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Beasties in the vines

Posted by on 2 Jul 2015 in News | 0 comments

Some insects in the vineyard

Summer is here. Temperature have soared to 35°C and the cicadas are in full voice. Here are a few photos of the insect life in our Syrah vineyard this week.

This cicada looks pretty calm but he can zoom around the vineyard at great speed, dive bombing vineyard workers.


Cicada in Syrah vineyard



This guy is an ephigger. Also known as a saddle back cricket I think.





Ephigger or saddleback cricket in Syrah vineyard

Below is a collection of unlucky European grape vine moths, caught in a trap. It consists of a sticky sheet of cardboard with a lure containing lobesia botrana pheromones to attract the moths. It is a good way of monitoring their population in the vineyard so as to decide whether to use an insecticide and if so, when. We use bacillus thuringiensis, an organic insecticide to control the grape vine moth.

Trap for European grape vine moth lobesia botrana

Trap for European grape vine moth lobesia botrana

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Who’s been eating our vines?

Posted by on 12 Jun 2015 in News | 0 comments



A couple of weeks ago, we were alarmed to see that several of our Syrah vines had been munched by an unidentified predator. The damage was too high up to be wild boar so we thought it might be deer, although we’ve never seen any in the vineyard.

Three days later the damage was even more extensive. But, there was a clue …. the thieves had left traces of their hair – or wool to be more precise. Our neighbour has a small flock of sheep that had escaped from their field through a hole in the fence. Sheep no longer in that field, problem solved. Except that the crop on the most severely affected vines will be minimal, even non-existent.

Sheep damage is not a common problem in the Languedoc. Although Catherine Wallace at Combebelle did lose the entire crop in one vineyard a few years back due to escapee goats from the neighbouring farm.

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Posted by on 24 Sep 2014 in News | 0 comments

The grapes are gently fermenting in our new winery, pictured below just before harvest.



The colour extraction on the Carignan is superb. The photo below was taken the day after the harvest and the juice was already a deep, vivid pink. Now it is like ink and smells of blackberries.



The Syrah is fermenting slowly in its stylish wooden tank. A daily ‘pigeage’ aka punching down by hand extracts lots of colour and flavour. It is currently half wine and half juice and already smells like our Syrah, of black cherries and white pepper.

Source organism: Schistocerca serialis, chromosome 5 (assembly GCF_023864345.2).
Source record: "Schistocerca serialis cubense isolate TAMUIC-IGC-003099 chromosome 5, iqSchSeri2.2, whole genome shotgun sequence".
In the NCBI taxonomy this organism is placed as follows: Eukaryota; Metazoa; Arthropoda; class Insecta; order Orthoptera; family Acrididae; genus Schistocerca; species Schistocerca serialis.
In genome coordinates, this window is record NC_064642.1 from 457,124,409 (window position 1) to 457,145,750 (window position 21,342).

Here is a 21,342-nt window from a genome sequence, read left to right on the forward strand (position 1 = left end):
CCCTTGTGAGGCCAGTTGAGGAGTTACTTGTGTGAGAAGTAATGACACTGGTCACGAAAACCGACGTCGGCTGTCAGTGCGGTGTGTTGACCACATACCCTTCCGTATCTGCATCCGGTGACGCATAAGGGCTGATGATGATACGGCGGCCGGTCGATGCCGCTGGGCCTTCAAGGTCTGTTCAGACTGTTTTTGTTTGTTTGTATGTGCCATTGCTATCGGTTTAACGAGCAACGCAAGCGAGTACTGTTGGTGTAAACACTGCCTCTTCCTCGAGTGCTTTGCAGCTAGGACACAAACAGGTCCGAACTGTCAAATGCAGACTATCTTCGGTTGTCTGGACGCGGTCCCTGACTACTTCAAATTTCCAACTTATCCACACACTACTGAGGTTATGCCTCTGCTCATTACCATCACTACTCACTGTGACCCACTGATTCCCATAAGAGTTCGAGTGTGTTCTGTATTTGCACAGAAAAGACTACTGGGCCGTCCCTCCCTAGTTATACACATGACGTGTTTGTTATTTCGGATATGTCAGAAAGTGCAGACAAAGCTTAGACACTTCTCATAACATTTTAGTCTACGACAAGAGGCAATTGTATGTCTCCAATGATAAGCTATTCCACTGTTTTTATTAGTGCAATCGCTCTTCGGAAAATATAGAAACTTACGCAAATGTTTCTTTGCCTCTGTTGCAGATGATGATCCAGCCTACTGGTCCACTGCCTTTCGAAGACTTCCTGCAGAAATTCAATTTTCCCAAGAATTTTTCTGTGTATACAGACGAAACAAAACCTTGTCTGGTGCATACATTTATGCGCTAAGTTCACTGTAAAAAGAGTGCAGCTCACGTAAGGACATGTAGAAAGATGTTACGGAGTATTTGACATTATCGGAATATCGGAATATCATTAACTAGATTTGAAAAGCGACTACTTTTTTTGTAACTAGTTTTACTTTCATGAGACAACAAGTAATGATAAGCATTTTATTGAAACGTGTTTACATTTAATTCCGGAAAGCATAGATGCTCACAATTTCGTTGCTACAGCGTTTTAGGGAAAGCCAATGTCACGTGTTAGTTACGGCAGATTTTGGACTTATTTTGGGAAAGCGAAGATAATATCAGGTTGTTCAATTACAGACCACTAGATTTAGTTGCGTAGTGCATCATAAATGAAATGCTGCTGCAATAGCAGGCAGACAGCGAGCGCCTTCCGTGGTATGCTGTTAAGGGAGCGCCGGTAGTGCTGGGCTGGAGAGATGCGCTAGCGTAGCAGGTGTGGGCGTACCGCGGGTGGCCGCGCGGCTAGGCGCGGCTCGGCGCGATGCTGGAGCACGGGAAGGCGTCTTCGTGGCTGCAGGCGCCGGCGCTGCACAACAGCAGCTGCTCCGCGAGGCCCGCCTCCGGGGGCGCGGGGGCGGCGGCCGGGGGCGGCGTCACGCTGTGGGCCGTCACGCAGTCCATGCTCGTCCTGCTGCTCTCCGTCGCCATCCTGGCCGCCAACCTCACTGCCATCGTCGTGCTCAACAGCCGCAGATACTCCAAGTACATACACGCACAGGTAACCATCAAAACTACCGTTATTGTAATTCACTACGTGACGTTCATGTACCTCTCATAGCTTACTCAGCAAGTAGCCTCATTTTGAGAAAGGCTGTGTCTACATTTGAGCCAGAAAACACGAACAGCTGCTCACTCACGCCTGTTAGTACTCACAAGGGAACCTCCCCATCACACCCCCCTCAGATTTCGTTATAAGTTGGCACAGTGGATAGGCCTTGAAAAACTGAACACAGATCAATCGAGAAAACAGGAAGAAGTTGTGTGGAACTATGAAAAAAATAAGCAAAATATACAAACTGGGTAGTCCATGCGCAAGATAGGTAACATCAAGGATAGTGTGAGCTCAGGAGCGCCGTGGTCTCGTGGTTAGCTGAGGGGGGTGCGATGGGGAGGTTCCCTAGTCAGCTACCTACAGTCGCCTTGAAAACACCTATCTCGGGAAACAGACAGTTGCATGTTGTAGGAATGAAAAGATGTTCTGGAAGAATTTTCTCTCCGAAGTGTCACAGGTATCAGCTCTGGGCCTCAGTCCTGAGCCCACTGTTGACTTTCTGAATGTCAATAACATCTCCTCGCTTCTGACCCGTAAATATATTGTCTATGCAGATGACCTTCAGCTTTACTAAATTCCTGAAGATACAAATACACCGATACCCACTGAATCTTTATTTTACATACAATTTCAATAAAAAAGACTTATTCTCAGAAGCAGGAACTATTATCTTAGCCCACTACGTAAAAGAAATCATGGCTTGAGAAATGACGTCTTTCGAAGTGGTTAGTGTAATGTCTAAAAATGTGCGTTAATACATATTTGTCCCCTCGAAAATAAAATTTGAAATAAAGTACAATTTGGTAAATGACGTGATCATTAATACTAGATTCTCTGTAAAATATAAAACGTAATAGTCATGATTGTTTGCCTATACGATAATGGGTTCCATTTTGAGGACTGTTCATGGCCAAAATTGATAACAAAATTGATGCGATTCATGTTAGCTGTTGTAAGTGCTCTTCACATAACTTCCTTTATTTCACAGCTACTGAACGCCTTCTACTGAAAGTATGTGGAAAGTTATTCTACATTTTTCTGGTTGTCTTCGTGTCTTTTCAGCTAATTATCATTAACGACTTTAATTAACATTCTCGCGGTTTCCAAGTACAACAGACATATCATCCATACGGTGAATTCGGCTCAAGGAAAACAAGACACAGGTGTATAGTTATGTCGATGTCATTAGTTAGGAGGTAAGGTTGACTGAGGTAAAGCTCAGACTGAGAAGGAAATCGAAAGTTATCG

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2014 – the year of the drought?

Posted by on 20 Jun 2014 in News | 0 comments

2014 – the year of the drought?

Jean-Dominique is worried. He is an agricultural engineer who consults to over 50 vineyards from Frontignan to Fitou and he has never seen a year like it. If 2003 was the year of the canicule ‘heatwave’, 2013 of the latest vintage in the last 25 years then 2014 is shaping up to be one of the driest the Languedoc has seen for a long time.

It is only mid June but in terms of water stress, many vineyards are experiencing conditions usually found in mid August. In extreme cases this causes the vine to stop vegetative growth, leaves yellow prematurely and so there are not sufficient functioning leaves for photosynthesis to bring the crop to full ripeness. Vines may die. Many IGP vines have drip irrigation (there are many subsidies on offer to entice viticulters to install it) but AOC vines are not allowed to irrigate unless the year is exceptionally dry. 2014 certainly qualifies and in many AOCs growers are now able to apply for the right to irrigate. But practically, it can be difficult if there is no water source nearby.

Our vineyards at Lou Cayla look extremely healthy but vegetative growth is definitely more limited that in previous years. Water stress has also caused some coulure and millerandage, two weather related conditions which result in poor fruit set.

photo photo

Bunches are much smaller than previous years so yields will be lower – perhaps natures way of limiting the crop to the level that the vine can ripen. Even so, if the drought continues then we will have to reduce yields further by green harvesting. On the plus side, weeds are much less of a problem – a definite advantage in a vineyard where intervine weeding is done by hand.

Of course it is only June and we could still get a good downpour. That would put a smile back on Jean Dominique’s face.

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Posted by on 23 May 2014 in News | 0 comments

Flowering begins in the Syrah


Photo taken 22nd May.

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